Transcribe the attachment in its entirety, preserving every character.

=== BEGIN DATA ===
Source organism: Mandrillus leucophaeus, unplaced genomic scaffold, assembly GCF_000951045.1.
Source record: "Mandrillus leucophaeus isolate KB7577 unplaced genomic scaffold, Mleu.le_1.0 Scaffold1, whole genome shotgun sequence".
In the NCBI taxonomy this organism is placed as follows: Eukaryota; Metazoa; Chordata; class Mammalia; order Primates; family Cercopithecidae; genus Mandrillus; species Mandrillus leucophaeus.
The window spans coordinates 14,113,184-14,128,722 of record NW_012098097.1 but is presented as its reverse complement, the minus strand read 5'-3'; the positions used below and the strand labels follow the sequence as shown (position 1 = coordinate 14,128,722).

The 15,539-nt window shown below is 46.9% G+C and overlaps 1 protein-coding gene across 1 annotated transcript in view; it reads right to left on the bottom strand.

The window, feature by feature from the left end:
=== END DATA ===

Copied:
Source organism: Mandrillus leucophaeus, unplaced genomic scaffold, assembly GCF_000951045.1.
Source record: "Mandrillus leucophaeus isolate KB7577 unplaced genomic scaffold, Mleu.le_1.0 Scaffold1, whole genome shotgun sequence".
In the NCBI taxonomy this organism is placed as follows: Eukaryota; Metazoa; Chordata; class Mammalia; order Primates; family Cercopithecidae; genus Mandrillus; species Mandrillus leucophaeus.
The window spans coordinates 14,113,184-14,128,722 of record NW_012098097.1 but is presented as its reverse complement, the minus strand read 5'-3'; the positions used below and the strand labels follow the sequence as shown (position 1 = coordinate 14,128,722).

The 15,539-nt window shown below is 46.9% G+C and overlaps 1 protein-coding gene across 1 annotated transcript in view; it reads right to left on the bottom strand.

The window, feature by feature from the left end: